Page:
Ok, I touched upon this yesterday in the footnotes, but I want to call it out here. This is an incredibly useful trick, and it’s one that every GM should keep in hand if they want to make adventures or introduce game elements that are really going to resonate with the players and their characters, even if they give you only one or two things to work with.
Most characters have hooks, interesting elements about them which carry some emotional or behavioral load. They hate orcs. They drink a lot. They have sworn an oath to avenge their father. Whatever. To a GM, these things are pure gold, because they represent a laundry list of cool things that make a game go. The problem is that the list often seems kind of short. If every character has only one or two such hooks, that may end up seeming like a pretty anemic list once it’s spread out over the length of a campaign.
Not so fast. With the right approach, even one or two hooks can be turned into an absolute smorgasbord of elements n a game that directly engage the characters without simply repeating the same handful of plots. The trick, to put it simply, is this:
Don’t tie things to the character, tie them to the things tied to the character.
Ok, that may not make much sense without context, but give me a minute here. Let’s take a sample character, Anna, who has only two hooks – she’s a terrible skirt (pants?) chaser, and she wants to be the king’s Master at Arms someday. If you were to only use those things, then you’d have exactly two plots: The guy she’s sleeping with, and the mission for the king that will get her the position. Sure, you could stretch them out into chains – there might be a series of lovers, or it might be a sequence of missions before the title is rewarded, but that’s pretty much. This is all you have to work with.
But what if, instead, you never touch the obvious things? What if, instead, you presume those things to be givens, and instead focus on other things that connect it into it. Thus, even if we never focus on an individual lover, we might well run into:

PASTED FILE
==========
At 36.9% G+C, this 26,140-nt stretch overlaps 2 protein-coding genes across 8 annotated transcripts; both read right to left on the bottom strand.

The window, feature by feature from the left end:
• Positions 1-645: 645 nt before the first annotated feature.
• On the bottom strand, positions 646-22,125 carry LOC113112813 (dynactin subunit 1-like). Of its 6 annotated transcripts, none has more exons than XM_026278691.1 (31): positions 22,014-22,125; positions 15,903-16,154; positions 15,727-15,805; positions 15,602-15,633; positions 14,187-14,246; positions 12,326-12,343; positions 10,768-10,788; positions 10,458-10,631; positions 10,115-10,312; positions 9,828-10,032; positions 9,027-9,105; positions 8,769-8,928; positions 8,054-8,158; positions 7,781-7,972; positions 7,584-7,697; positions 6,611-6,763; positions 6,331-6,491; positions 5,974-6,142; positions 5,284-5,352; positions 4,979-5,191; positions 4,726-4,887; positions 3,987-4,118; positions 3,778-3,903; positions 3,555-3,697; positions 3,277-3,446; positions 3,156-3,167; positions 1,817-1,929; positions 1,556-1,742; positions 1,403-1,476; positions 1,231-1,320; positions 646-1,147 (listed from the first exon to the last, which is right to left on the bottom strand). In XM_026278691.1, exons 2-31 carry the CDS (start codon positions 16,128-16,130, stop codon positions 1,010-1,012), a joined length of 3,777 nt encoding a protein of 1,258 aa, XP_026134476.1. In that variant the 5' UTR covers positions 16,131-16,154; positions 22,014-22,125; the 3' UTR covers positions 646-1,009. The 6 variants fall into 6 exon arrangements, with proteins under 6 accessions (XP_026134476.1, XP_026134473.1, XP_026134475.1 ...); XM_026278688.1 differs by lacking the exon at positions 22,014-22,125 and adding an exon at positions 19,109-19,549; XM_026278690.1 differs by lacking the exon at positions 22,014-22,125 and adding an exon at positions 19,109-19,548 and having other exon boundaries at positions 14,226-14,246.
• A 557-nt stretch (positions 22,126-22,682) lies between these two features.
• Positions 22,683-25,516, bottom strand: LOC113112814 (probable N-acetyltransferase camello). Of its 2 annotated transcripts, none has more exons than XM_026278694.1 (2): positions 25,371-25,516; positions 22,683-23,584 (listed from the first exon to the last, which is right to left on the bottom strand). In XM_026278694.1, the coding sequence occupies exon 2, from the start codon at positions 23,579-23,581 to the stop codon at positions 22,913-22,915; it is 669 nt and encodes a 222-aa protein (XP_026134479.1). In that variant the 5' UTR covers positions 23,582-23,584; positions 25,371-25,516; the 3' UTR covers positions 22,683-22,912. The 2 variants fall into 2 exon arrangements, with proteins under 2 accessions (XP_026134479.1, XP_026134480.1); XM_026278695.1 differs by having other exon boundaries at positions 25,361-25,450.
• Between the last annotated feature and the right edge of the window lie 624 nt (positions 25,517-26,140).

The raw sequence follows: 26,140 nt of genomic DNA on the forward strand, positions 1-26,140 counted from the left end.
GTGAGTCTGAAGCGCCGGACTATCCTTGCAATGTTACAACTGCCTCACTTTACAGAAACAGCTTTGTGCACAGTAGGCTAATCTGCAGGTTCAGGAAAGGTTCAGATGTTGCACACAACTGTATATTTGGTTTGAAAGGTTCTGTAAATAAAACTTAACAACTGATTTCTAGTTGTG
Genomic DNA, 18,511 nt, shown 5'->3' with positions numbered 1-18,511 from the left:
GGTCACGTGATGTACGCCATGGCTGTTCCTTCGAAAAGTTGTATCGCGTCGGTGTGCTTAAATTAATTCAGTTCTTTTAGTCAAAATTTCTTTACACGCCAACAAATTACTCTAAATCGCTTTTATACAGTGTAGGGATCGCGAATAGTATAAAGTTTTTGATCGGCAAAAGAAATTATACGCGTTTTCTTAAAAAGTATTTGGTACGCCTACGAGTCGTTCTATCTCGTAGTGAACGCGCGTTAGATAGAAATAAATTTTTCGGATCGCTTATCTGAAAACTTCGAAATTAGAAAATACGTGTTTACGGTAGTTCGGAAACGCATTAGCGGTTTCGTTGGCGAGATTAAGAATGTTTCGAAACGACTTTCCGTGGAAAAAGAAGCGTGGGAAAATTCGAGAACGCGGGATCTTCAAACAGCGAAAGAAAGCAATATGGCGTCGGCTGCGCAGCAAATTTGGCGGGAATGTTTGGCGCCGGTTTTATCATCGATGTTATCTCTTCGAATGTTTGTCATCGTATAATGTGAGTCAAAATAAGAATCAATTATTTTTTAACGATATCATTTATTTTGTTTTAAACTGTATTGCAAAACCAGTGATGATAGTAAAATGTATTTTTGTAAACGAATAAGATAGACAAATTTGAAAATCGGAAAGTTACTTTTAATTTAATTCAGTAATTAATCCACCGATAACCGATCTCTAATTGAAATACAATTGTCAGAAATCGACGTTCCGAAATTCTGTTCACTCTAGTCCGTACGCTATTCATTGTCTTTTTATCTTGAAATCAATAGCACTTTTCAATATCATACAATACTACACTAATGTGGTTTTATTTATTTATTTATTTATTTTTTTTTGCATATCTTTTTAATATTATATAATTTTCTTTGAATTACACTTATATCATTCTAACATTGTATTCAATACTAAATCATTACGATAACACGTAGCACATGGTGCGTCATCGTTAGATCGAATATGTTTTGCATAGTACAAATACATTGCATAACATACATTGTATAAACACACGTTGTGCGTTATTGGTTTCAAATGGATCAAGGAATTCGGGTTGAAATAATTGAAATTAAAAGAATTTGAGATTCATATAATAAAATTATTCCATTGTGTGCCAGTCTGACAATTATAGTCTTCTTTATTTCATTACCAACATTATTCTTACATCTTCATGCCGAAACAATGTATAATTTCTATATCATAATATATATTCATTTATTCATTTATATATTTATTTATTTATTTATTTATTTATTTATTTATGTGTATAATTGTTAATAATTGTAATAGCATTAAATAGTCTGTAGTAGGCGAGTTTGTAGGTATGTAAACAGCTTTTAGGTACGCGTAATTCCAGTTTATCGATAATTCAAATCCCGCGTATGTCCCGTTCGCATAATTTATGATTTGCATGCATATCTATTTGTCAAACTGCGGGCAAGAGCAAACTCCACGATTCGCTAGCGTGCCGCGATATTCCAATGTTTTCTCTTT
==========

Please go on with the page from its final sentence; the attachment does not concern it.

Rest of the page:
- The jilted, vengeful other lover looking for revenge
- The wife of your last conquest
- The partner who gets too enamored and asks his family for permission to marry you. They are not amused
- The partner who signed her name on his debts. His bad debts.
- The pimp, who feels you misunderstood the situation.
Similarly, the route to the Master of Arms office is almost certainly dotted with:
- Other potential contenders for the position about to improve their standing
- People who would be happy to have the future master at arms owe them a favor
- People who might have the king’s ear who want things.
- Alternative (and very sweet) job offers
Even with just this off the cuff list, you now have enough seeds to keep the character engaged for dozens of sessions. And that’s with some very shallow hooks – your players have likely been much more creative.
The trick is to find the thing important to the character, then find the things that resonate with that. Not only do you multiply the number of play opportunities for a single hook, you keep that hook from feeling overused, even if it comes up constantly. Where a string of lovers in trouble might get repetitious, the people connected to those lovers are vastly more varied.
Anyway, it’s a small trick, but when I’m stumped, I find it’s a very useful one.
1 – And like all good tricks, it’s utterly obvious once you see it.
2- A similar technique makes for a fast and dirty way to make memorable NPCs. Take an element from one of the players and reflect it in an obvious fashion. If one player was a soldier, make him a soldier on the other side. If one player likes to drink, make him a drunk. Something that seems like an entirely obvious GM trick to elicit sympathy.
Then reflect it again. Discard the first value and use this new one. Instead of being a soldier, he had a brother in the war. He used to drink but is better now. Whatever. Suddenly it’s a lot less contrived, but there’s that root of commonality to give their interaction some resonance.